Jeff and Cherie Stephens have made quite the name for themselves as the owners of Stephens Farmhouse in Yuba City. For the past 21 years, this quaint little shop has offered passersby the opportunity to snag some home baked goods and locally sourced treats.
But now, the seasoned owners are ready to pass on their business to the next individual, or individuals, willing to take a risk and make it their own.
The groundwork for Stephens Farmhouse was laid out by the family's melon stand, Stephens Melons, at the corner of Garden Highway and Highway 99 before changes had been made to straighten out the highway's path.
“We knew what was going to happen to the road and that our little corner would soon be out of the loop of life,” said Cherie Stephens. “It just so happened that the Johnsons were wanting to sell their shop and so we decided it was the right time to make a move.”
The Stephens’ soon migrated to Johnson’s Farm, owned then by Dave and Lee Johnson. After 15 years spent baking and 25 years selling produce, the Johnsons were ready to retire and pass on the torch.
The Stephens’ trained with the Johnsons for nearly five months throughout their busiest holiday season before taking over and rebranding the store in February 2002. From there, Cherie Stephens slowly expanded the business to include wholesale jams, catering, and various fundraiser opportunities. Meanwhile, her husband, Jeff Stephens, tended to most of the family farming duties on various plots of land throughout the south Sutter County region. These plots supplied the farmhouse with much of its produce and the needed ingredients for its classic pies, desserts, and pastries.
But in 2021, Jeff Stephens decided to retire, sell the ranch, and lease out the remaining portions of the family’s land. The farmhouse, however, still sources its ingredients from a network of local growers.
“Jeff was born into a multi-generational farm family,” said Cherie Stephens in a social media announcement posted on Jan. 26. “It’s almost unheard of for a farmer to sell rather than pass down to the next generation. In our case, none of our three children wanted to continue the farming operation, with the conditions that face today's California agriculture. We raised our children to follow their dreams, goals and aspirations, not ours.”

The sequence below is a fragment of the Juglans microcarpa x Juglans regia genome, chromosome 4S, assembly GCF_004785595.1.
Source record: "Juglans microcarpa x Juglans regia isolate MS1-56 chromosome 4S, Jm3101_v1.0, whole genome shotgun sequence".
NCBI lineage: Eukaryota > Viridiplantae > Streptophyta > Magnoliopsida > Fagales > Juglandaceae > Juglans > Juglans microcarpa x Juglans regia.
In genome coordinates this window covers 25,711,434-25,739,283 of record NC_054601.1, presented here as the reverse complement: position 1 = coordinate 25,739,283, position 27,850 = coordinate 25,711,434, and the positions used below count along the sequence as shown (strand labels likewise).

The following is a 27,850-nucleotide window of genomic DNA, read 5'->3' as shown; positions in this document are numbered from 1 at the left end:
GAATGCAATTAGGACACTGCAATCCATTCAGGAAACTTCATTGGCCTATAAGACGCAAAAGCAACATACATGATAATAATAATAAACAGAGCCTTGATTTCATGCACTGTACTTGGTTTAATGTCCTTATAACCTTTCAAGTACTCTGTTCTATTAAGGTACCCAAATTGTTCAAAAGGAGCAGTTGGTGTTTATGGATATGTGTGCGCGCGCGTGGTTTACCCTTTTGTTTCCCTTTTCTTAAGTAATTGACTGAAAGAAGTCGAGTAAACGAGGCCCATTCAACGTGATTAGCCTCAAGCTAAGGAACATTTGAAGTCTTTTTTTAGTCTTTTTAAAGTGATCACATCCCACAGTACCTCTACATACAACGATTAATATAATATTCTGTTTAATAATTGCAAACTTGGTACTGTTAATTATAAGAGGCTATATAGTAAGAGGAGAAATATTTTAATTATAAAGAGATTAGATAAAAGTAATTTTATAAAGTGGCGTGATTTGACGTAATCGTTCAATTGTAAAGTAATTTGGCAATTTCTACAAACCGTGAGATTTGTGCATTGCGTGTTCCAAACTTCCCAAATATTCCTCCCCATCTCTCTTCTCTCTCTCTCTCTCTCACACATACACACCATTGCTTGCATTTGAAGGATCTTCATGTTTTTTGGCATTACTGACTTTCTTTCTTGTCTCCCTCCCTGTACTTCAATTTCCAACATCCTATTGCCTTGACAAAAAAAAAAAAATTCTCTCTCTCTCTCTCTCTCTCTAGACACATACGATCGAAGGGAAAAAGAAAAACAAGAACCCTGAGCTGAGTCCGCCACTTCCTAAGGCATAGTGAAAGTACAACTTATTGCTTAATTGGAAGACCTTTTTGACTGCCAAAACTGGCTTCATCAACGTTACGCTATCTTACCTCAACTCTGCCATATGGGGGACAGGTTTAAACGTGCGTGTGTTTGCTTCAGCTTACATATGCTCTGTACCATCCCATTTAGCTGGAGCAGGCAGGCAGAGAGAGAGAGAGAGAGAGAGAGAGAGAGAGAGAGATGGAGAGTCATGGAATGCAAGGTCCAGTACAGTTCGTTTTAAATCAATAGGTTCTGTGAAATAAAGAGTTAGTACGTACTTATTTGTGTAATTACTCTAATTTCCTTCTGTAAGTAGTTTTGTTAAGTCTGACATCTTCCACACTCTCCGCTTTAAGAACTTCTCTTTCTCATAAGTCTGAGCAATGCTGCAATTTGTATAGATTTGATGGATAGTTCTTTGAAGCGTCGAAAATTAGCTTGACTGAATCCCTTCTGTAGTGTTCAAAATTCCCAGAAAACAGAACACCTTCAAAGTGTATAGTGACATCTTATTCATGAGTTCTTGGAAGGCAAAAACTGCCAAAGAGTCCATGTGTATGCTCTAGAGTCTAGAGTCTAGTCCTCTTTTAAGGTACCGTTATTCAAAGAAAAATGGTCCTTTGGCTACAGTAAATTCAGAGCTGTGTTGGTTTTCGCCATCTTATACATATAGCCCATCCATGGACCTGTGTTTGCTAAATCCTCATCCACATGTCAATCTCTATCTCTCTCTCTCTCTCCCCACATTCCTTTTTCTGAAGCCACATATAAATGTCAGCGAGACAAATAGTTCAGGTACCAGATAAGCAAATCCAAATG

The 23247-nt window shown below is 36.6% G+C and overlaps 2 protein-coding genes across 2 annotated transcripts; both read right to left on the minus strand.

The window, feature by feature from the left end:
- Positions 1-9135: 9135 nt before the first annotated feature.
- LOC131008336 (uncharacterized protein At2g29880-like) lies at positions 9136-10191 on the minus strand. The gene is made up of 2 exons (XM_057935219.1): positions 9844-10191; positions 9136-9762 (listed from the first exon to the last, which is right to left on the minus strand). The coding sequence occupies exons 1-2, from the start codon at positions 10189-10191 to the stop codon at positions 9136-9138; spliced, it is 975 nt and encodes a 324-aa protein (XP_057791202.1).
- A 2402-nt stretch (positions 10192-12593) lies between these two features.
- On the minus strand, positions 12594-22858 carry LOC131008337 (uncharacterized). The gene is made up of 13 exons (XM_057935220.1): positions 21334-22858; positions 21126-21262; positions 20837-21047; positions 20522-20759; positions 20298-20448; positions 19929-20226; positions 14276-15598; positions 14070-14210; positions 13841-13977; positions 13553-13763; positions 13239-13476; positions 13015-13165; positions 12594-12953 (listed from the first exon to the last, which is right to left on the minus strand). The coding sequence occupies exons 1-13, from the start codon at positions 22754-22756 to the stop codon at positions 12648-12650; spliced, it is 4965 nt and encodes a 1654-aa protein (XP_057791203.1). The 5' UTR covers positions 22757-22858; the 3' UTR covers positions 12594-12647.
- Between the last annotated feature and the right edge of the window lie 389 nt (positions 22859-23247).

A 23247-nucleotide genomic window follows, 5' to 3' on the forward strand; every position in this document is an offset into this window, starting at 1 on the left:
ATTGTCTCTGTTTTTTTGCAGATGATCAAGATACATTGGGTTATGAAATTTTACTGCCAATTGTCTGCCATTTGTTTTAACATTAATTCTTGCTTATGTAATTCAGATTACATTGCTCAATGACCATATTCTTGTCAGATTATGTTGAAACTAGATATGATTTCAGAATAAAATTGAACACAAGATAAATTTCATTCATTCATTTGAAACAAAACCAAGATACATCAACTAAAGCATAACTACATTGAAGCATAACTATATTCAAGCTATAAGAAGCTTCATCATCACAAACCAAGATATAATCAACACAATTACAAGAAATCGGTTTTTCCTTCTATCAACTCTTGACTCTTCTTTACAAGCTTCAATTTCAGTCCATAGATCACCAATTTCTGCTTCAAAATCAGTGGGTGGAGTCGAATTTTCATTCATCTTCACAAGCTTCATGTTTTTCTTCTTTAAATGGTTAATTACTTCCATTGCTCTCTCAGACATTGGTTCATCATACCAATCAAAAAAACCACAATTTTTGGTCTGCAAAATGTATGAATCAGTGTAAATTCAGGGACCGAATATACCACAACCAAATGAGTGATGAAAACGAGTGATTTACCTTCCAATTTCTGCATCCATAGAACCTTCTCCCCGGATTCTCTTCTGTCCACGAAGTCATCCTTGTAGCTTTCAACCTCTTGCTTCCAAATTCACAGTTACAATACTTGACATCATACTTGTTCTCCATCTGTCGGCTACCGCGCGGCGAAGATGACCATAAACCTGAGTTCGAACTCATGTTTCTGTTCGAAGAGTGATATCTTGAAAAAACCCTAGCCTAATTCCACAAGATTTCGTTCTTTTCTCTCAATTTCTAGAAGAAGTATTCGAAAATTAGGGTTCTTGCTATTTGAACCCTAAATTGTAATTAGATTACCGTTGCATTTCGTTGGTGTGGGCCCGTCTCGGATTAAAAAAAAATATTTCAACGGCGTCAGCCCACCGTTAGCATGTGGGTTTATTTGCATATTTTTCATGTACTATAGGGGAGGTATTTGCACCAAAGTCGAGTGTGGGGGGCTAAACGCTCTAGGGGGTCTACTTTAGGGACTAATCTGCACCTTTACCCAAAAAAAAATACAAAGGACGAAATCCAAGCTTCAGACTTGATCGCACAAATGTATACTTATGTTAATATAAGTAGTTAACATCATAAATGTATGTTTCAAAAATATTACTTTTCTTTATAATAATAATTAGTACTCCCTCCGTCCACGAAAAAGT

Their three children are now working locally as an insurance agent, speech pathologist, and mobile welder and fabricator while Jeff Stephens fills his time operating a passion project known as SAYLove, a community organization dedicated to local beautification projects.
Cherie Stephens is now ready to join her husband in retirement and, just like the Johnsons before her, she is looking to hand over the business to another passionate entrepreneur.
“I honestly thought I’d be doing this until the day I die,” said Stephens. “I just didn't foresee our lives becoming so different because Jeff was retired and I wasn't. It’s time now for me to have some more flexibility in my life and I’m excited to see what this next chapter will hold. But it's important to note that we’re selling, not closing. There’s a lot of opportunity that's grown into this business over the last 20 years and even more room for the next owners to expand.”
Since announcing their wish to sell, the Stephens’ said they’ve already received calls from several prospective buyers. The owners believe that a three- to six-month training period would be ideal to ensure a transfer goes smoothly.
“This isn't a thing you can buy and then have someone else run it,” said Stephens. “The new owners will need to know the business inside and out like I do.”
While the Stephens’ wait out for a buyer, patrons can still visit the farmhouse from 8 a.m. to 6 p.m. Monday through Saturday. Stephens Farmhouse is located at 6219 Sawtelle Ave. in Yuba City.